Bringing together stories of exceptional design and engineering from across the globe, the Autodesk Gallery celebrates the creative process and shows how people are using new technology to imagine, design, and create a better world.

Named a top destination by Wired magazine and the San Francisco Chronicle, the gallery features more than 20 exhibits, including original works by Lego, Mercedes-Benz, Nike, and more.

Rooftop students are invited to tour the Autodesk Gallery and to learn more about how STEAM learning is bringing nature and technology together with The Hummingbird Effect, thanks to a mini-grant from The Cornell Lab of Ornithology’s Celebrate Urban Birds.

Try folding an origami bird or put your design & engineering skills to the test with the “Wish & Chips” STEAM Challenge. Students are invited to design and test a package to safely ship a single Pringles Potato Chip through the US Postal Service to Rooftop School. Packages must be postmarked and received by Friday, May 22, 2015 to be eligible.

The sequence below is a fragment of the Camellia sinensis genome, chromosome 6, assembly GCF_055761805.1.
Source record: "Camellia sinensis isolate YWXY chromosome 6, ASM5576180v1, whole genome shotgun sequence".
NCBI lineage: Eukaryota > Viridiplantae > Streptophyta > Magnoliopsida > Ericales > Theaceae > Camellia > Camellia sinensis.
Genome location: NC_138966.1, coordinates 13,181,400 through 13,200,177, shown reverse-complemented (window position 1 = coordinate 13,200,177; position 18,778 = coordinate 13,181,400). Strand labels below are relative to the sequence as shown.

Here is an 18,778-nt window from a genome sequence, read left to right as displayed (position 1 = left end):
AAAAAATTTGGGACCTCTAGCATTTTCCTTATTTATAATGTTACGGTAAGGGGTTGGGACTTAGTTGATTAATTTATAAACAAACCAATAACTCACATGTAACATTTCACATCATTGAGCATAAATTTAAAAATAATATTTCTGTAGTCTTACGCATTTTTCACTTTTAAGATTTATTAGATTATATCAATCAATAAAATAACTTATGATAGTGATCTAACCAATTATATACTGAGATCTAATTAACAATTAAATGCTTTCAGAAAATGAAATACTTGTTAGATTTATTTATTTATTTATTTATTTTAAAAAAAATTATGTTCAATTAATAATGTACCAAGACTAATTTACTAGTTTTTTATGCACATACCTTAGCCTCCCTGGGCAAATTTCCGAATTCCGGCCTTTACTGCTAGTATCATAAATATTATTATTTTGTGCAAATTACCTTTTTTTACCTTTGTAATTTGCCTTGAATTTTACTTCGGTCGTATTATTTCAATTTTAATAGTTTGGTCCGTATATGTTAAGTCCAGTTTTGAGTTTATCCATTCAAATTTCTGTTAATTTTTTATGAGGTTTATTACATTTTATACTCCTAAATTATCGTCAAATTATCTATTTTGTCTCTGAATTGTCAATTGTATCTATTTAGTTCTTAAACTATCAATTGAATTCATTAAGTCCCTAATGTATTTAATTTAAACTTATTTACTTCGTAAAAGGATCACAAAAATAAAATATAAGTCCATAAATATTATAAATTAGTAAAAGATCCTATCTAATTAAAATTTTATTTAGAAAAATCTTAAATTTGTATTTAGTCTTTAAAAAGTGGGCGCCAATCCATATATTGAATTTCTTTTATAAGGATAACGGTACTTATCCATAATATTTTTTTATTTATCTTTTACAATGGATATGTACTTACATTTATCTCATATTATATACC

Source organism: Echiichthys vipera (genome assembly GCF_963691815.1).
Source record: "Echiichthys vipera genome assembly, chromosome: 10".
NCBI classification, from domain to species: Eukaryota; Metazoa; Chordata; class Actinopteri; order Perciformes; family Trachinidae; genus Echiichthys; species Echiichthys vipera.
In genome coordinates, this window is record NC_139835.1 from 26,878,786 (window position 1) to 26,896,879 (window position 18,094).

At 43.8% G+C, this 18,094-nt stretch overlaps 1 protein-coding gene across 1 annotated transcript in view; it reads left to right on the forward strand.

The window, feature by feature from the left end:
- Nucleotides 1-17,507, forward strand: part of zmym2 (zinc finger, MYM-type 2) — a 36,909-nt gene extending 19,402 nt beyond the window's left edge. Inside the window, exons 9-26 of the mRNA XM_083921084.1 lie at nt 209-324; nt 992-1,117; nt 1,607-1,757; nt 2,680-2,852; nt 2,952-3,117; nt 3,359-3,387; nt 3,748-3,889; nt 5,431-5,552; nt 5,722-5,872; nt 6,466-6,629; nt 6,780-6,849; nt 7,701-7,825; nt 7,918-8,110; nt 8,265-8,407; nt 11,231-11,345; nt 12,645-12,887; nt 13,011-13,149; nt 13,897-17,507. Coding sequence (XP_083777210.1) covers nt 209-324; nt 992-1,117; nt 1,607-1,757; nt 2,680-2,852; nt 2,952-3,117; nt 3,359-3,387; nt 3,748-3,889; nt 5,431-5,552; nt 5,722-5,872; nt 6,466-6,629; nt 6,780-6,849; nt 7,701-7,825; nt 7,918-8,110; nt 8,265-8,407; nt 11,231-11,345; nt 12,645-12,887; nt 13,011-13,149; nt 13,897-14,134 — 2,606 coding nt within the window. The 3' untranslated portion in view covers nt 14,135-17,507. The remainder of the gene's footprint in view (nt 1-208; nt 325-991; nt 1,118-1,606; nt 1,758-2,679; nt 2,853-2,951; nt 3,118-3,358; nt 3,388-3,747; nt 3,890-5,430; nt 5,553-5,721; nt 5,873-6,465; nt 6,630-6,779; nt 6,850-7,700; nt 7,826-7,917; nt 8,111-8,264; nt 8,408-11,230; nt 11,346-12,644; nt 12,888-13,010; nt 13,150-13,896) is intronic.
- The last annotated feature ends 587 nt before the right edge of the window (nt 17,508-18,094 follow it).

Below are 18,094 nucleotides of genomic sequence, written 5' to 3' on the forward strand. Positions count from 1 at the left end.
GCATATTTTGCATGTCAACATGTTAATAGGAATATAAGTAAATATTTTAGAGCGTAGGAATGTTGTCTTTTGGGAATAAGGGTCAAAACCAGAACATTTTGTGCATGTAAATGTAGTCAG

Download a pdf of the Wish & Chips STEAM Challenge.

Wish & Chips 1

Wish & Chips 2

The Fine Print

“Before printing was discovered, a century was equal to a thousand years.” 

— HENRY DAVID THOREAU

The Old & The New - 05

In with the old and out with the new. What a difference a century makes for the art of printing!

Rooftop Art Coordinator Cheryl Ball has an appreciation for the art of the book. From papermaking to bookbinding, the art of making a fine book by hand is a slow process that requires much patience. A time warp tour with Cheryl opened our eyes to the past and future of printing.